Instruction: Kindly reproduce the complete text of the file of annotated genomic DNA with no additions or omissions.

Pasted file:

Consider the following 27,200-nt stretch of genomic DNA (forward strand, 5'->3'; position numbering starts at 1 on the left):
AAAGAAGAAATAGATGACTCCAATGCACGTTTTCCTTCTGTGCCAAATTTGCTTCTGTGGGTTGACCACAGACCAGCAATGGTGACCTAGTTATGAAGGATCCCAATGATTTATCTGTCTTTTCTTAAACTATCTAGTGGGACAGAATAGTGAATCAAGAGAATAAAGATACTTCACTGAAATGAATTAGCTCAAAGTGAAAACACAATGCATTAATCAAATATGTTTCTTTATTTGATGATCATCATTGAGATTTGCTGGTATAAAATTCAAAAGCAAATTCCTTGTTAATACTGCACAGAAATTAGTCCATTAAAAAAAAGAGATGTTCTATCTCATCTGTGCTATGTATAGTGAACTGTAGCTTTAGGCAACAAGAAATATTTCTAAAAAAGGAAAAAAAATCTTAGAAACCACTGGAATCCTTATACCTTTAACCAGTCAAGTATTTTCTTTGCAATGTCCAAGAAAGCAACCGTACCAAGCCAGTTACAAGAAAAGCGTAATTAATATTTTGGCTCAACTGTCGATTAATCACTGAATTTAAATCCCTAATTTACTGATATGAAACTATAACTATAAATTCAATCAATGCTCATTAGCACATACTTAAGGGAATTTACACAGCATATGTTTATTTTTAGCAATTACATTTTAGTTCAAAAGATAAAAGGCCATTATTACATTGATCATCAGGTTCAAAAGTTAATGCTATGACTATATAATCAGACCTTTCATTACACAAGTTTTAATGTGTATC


Consider the following 27,200-nt stretch of genomic DNA (forward strand, 5'->3'; position numbering starts at 1 on the left):
AAAGAAGAAATAGATGACTCCAATGCACGTTTTCCTTCTGTGCCAAATTTGCTTCTGTGGGTTGACCACAGACCAGCAATGGTGACCTAGTTATGAAGGATCCCAATGATTTATCTGTCTTTTCTTAAACTATCTAGTGGGACAGAATAGTGAATCAAGAGAATAAAGATACTTCACTGAAATGAATTAGCTCAAAGTGAAAACACAATGCATTAATCAAATATGTTTCTTTATTTGATGATCATCATTGAGATTTGCTGGTATAAAATTCAAAAGCAAATTCCTTGTTAATACTGCACAGAAATTAGTCCATTAAAAAAAAGAGATGTTCTATCTCATCTGTGCTATGTATAGTGAACTGTAGCTTTAGGCAACAAGAAATATTTCTAAAAAAGGAAAAAAAATCTTAGAAACCACTGGAATCCTTATACCTTTAACCAGTCAAGTATTTTCTTTGCAATGTCCAAGAAAGCAACCGTACCAAGCCAGTTACAAGAAAAGCGTAATTAATATTTTGGCTCAACTGTCGATTAATCACTGAATTTAAATCCCTAATTTACTGATATGAAACTATAACTATAAATTCAATCAATGCTCATTAGCACATACTTAAGGGAATTTACACAGCATATGTTTATTTTTAGCAATTACATTTTAGTTCAAAAGATAAAAGGCCATTATTACATTGATCATCAGGTTCAAAAGTTAATGCTATGACTATATAATCAGACCTTTCATTACACAAGTTTTAATGTGTATC